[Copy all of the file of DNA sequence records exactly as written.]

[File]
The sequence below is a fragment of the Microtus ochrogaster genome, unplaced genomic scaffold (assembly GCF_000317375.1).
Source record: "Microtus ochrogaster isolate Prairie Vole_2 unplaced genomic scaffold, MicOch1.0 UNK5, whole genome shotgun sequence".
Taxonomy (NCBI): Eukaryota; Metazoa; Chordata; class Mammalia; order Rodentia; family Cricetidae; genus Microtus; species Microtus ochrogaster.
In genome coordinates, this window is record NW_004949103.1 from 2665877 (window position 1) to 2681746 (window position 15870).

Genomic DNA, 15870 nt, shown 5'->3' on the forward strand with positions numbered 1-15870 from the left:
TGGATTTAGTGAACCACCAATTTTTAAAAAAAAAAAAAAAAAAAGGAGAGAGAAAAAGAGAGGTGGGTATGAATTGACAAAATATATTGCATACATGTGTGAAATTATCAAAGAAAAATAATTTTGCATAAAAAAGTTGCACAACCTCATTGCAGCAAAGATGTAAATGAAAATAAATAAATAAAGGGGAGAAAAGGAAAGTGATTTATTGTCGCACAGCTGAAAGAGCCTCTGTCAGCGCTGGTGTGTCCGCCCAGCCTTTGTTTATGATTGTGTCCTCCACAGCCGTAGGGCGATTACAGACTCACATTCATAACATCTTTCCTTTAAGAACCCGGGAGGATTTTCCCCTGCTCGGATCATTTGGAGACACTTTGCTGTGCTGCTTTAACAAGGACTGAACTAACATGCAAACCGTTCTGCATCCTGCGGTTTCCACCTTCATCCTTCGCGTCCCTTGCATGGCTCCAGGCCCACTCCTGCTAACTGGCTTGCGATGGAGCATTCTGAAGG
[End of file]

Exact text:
The sequence below is a fragment of the Microtus ochrogaster genome, unplaced genomic scaffold (assembly GCF_000317375.1).
Source record: "Microtus ochrogaster isolate Prairie Vole_2 unplaced genomic scaffold, MicOch1.0 UNK5, whole genome shotgun sequence".
Taxonomy (NCBI): Eukaryota; Metazoa; Chordata; class Mammalia; order Rodentia; family Cricetidae; genus Microtus; species Microtus ochrogaster.
In genome coordinates, this window is record NW_004949103.1 from 2665877 (window position 1) to 2681746 (window position 15870).

Genomic DNA, 15870 nt, shown 5'->3' on the forward strand with positions numbered 1-15870 from the left:
TGGATTTAGTGAACCACCAATTTTTAAAAAAAAAAAAAAAAAAAGGAGAGAGAAAAAGAGAGGTGGGTATGAATTGACAAAATATATTGCATACATGTGTGAAATTATCAAAGAAAAATAATTTTGCATAAAAAAGTTGCACAACCTCATTGCAGCAAAGATGTAAATGAAAATAAATAAATAAAGGGGAGAAAAGGAAAGTGATTTATTGTCGCACAGCTGAAAGAGCCTCTGTCAGCGCTGGTGTGTCCGCCCAGCCTTTGTTTATGATTGTGTCCTCCACAGCCGTAGGGCGATTACAGACTCACATTCATAACATCTTTCCTTTAAGAACCCGGGAGGATTTTCCCCTGCTCGGATCATTTGGAGACACTTTGCTGTGCTGCTTTAACAAGGACTGAACTAACATGCAAACCGTTCTGCATCCTGCGGTTTCCACCTTCATCCTTCGCGTCCCTTGCATGGCTCCAGGCCCACTCCTGCTAACTGGCTTGCGATGGAGCATTCTGAAGG